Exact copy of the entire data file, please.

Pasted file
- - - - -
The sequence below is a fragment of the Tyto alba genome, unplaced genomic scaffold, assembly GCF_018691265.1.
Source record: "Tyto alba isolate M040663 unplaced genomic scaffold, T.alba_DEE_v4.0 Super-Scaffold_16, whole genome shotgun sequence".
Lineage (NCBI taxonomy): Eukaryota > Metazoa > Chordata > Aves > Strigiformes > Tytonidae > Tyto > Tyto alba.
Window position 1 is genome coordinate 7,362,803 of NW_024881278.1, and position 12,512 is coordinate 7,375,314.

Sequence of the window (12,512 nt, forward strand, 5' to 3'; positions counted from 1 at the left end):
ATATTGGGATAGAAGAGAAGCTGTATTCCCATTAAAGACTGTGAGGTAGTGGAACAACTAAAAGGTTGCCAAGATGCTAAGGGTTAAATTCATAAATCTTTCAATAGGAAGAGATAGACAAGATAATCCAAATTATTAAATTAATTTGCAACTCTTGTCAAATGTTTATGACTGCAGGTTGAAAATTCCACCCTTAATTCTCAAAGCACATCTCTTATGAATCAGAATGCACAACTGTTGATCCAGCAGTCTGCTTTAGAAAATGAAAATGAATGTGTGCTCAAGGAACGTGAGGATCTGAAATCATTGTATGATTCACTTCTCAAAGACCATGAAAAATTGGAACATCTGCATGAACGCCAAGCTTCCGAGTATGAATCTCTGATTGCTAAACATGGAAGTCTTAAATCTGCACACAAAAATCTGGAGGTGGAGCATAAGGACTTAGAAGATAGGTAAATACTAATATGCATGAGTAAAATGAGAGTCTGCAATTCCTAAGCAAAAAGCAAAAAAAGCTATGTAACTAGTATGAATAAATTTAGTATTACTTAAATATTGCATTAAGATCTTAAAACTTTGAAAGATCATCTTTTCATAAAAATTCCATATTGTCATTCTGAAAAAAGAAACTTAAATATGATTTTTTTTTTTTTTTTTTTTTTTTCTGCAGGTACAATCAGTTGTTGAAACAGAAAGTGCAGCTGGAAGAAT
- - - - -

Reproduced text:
The sequence below is a fragment of the Tyto alba genome, unplaced genomic scaffold, assembly GCF_018691265.1.
Source record: "Tyto alba isolate M040663 unplaced genomic scaffold, T.alba_DEE_v4.0 Super-Scaffold_16, whole genome shotgun sequence".
Lineage (NCBI taxonomy): Eukaryota > Metazoa > Chordata > Aves > Strigiformes > Tytonidae > Tyto > Tyto alba.
Window position 1 is genome coordinate 7,362,803 of NW_024881278.1, and position 12,512 is coordinate 7,375,314.

Sequence of the window (12,512 nt, forward strand, 5' to 3'; positions counted from 1 at the left end):
ATATTGGGATAGAAGAGAAGCTGTATTCCCATTAAAGACTGTGAGGTAGTGGAACAACTAAAAGGTTGCCAAGATGCTAAGGGTTAAATTCATAAATCTTTCAATAGGAAGAGATAGACAAGATAATCCAAATTATTAAATTAATTTGCAACTCTTGTCAAATGTTTATGACTGCAGGTTGAAAATTCCACCCTTAATTCTCAAAGCACATCTCTTATGAATCAGAATGCACAACTGTTGATCCAGCAGTCTGCTTTAGAAAATGAAAATGAATGTGTGCTCAAGGAACGTGAGGATCTGAAATCATTGTATGATTCACTTCTCAAAGACCATGAAAAATTGGAACATCTGCATGAACGCCAAGCTTCCGAGTATGAATCTCTGATTGCTAAACATGGAAGTCTTAAATCTGCACACAAAAATCTGGAGGTGGAGCATAAGGACTTAGAAGATAGGTAAATACTAATATGCATGAGTAAAATGAGAGTCTGCAATTCCTAAGCAAAAAGCAAAAAAAGCTATGTAACTAGTATGAATAAATTTAGTATTACTTAAATATTGCATTAAGATCTTAAAACTTTGAAAGATCATCTTTTCATAAAAATTCCATATTGTCATTCTGAAAAAAGAAACTTAAATATGATTTTTTTTTTTTTTTTTTTTTTTTCTGCAGGTACAATCAGTTGTTGAAACAGAAAGTGCAGCTGGAAGAAT